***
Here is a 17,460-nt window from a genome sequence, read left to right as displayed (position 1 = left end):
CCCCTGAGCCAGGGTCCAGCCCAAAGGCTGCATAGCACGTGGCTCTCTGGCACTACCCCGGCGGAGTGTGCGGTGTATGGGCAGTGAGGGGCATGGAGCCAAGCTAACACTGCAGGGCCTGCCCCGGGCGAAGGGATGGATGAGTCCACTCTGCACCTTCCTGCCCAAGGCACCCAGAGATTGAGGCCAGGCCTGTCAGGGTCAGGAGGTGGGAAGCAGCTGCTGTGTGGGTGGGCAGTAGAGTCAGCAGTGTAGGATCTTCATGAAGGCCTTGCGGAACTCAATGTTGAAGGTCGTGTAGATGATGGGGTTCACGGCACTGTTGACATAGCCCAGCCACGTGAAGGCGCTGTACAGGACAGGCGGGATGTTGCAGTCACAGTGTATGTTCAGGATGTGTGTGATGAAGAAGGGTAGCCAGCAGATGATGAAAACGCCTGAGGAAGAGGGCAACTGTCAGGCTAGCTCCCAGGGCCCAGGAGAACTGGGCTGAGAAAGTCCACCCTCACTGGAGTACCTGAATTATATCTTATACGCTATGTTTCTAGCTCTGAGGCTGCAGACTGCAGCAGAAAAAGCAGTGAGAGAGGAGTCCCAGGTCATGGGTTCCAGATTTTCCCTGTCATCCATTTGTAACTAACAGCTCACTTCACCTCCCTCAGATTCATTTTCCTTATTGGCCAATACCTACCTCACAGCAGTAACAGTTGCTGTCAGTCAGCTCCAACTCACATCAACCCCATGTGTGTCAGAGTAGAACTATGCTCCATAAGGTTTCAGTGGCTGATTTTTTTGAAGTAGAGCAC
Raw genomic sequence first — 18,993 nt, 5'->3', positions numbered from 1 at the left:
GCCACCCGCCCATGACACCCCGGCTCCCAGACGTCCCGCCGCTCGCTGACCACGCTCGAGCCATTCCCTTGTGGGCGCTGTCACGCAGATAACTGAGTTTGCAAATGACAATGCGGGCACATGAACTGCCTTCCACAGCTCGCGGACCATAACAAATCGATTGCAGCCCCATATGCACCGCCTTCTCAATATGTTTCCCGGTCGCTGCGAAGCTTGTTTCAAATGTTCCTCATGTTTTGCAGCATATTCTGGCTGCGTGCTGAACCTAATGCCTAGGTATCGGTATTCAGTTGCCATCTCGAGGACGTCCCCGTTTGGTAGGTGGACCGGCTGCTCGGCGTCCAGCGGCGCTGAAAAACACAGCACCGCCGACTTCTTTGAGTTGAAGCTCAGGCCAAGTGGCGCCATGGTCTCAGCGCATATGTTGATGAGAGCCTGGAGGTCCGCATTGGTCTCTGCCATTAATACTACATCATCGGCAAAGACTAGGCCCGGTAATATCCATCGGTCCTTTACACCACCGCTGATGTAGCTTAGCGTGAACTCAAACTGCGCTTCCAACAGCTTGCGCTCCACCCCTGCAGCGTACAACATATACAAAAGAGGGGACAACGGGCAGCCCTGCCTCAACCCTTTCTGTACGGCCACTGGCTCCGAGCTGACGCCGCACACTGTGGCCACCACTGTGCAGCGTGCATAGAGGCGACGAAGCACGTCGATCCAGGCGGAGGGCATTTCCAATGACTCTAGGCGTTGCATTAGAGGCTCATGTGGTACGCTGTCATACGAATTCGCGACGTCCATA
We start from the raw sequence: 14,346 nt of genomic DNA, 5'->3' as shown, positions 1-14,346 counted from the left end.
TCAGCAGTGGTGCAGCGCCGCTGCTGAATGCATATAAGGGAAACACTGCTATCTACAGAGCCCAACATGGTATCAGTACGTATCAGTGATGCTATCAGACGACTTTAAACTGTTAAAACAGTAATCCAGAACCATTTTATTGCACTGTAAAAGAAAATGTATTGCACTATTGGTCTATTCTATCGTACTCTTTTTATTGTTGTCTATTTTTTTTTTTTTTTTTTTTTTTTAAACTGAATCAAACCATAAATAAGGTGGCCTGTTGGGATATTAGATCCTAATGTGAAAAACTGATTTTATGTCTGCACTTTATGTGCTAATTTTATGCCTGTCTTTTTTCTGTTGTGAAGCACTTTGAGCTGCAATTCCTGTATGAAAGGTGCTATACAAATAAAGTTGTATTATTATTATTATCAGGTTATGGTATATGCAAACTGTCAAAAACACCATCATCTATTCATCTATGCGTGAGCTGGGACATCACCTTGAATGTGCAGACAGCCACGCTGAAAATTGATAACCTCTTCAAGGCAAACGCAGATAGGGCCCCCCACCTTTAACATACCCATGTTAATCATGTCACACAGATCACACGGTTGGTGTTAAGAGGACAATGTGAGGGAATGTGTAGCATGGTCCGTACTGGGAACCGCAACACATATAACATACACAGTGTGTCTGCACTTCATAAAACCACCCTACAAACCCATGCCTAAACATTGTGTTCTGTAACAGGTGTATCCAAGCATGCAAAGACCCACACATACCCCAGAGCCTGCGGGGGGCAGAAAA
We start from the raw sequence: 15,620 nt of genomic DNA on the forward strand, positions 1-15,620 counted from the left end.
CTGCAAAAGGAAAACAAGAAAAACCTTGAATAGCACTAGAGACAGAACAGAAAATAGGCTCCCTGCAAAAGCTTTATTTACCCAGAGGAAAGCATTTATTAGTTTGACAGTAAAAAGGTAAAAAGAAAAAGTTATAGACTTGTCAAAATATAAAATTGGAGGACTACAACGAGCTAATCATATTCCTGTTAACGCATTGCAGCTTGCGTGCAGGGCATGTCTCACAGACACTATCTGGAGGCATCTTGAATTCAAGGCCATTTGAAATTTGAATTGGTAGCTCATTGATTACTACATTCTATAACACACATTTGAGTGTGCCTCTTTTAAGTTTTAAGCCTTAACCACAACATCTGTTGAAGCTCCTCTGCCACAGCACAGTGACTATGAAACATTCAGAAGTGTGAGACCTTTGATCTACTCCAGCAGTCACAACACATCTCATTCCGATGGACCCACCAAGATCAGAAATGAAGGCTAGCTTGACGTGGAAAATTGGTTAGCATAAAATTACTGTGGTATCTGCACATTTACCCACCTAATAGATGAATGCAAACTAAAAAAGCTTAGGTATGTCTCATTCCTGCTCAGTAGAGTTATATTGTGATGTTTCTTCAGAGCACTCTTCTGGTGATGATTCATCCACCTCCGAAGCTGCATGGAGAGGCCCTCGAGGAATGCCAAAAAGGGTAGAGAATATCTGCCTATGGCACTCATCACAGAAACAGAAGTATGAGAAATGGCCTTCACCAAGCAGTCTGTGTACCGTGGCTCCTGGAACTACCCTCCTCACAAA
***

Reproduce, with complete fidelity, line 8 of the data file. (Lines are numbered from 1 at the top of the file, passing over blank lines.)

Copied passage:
CTGCAAAAGGAAAACAAGAAAAACCTTGAATAGCACTAGAGACAGAACAGAAAATAGGCTCCCTGCAAAAGCTTTATTTACCCAGAGGAAAGCATTTATTAGTTTGACAGTAAAAAGGTAAAAAGAAAAAGTTATAGACTTGTCAAAATATAAAATTGGAGGACTACAACGAGCTAATCATATTCCTGTTAACGCATTGCAGCTTGCGTGCAGGGCATGTCTCACAGACACTATCTGGAGGCATCTTGAATTCAAGGCCATTTGAAATTTGAATTGGTAGCTCATTGATTACTACATTCTATAACACACATTTGAGTGTGCCTCTTTTAAGTTTTAAGCCTTAACCACAACATCTGTTGAAGCTCCTCTGCCACAGCACAGTGACTATGAAACATTCAGAAGTGTGAGACCTTTGATCTACTCCAGCAGTCACAACACATCTCATTCCGATGGACCCACCAAGATCAGAAATGAAGGCTAGCTTGACGTGGAAAATTGGTTAGCATAAAATTACTGTGGTATCTGCACATTTACCCACCTAATAGATGAATGCAAACTAAAAAAGCTTAGGTATGTCTCATTCCTGCTCAGTAGAGTTATATTGTGATGTTTCTTCAGAGCACTCTTCTGGTGATGATTCATCCACCTCCGAAGCTGCATGGAGAGGCCCTCGAGGAATGCCAAAAAGGGTAGAGAATATCTGCCTATGGCACTCATCACAGAAACAGAAGTATGAGAAATGGCCTTCACCAAGCAGTCTGTGTACCGTGGCTCCTGGAACTACCCTCCTCACAAA